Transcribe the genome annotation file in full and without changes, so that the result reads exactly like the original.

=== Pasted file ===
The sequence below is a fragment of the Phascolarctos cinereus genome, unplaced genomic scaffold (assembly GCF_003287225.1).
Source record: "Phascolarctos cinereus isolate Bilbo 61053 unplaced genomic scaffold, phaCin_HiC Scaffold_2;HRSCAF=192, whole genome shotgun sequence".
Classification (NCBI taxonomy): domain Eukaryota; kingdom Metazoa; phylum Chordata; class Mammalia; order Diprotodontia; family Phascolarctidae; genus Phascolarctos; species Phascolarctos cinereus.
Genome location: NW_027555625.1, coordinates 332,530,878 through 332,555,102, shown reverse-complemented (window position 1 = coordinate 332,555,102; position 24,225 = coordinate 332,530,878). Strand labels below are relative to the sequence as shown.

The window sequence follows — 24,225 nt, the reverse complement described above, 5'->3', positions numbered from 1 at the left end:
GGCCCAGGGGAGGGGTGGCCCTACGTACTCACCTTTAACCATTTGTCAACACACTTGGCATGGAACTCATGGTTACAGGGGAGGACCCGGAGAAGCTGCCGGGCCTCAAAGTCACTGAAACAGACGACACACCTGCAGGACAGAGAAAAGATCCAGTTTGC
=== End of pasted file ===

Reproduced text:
The sequence below is a fragment of the Phascolarctos cinereus genome, unplaced genomic scaffold (assembly GCF_003287225.1).
Source record: "Phascolarctos cinereus isolate Bilbo 61053 unplaced genomic scaffold, phaCin_HiC Scaffold_2;HRSCAF=192, whole genome shotgun sequence".
Classification (NCBI taxonomy): domain Eukaryota; kingdom Metazoa; phylum Chordata; class Mammalia; order Diprotodontia; family Phascolarctidae; genus Phascolarctos; species Phascolarctos cinereus.
Genome location: NW_027555625.1, coordinates 332,530,878 through 332,555,102, shown reverse-complemented (window position 1 = coordinate 332,555,102; position 24,225 = coordinate 332,530,878). Strand labels below are relative to the sequence as shown.

The window sequence follows — 24,225 nt, the reverse complement described above, 5'->3', positions numbered from 1 at the left end:
GGCCCAGGGGAGGGGTGGCCCTACGTACTCACCTTTAACCATTTGTCAACACACTTGGCATGGAACTCATGGTTACAGGGGAGGACCCGGAGAAGCTGCCGGGCCTCAAAGTCACTGAAACAGACGACACACCTGCAGGACAGAGAAAAGATCCAGTTTGC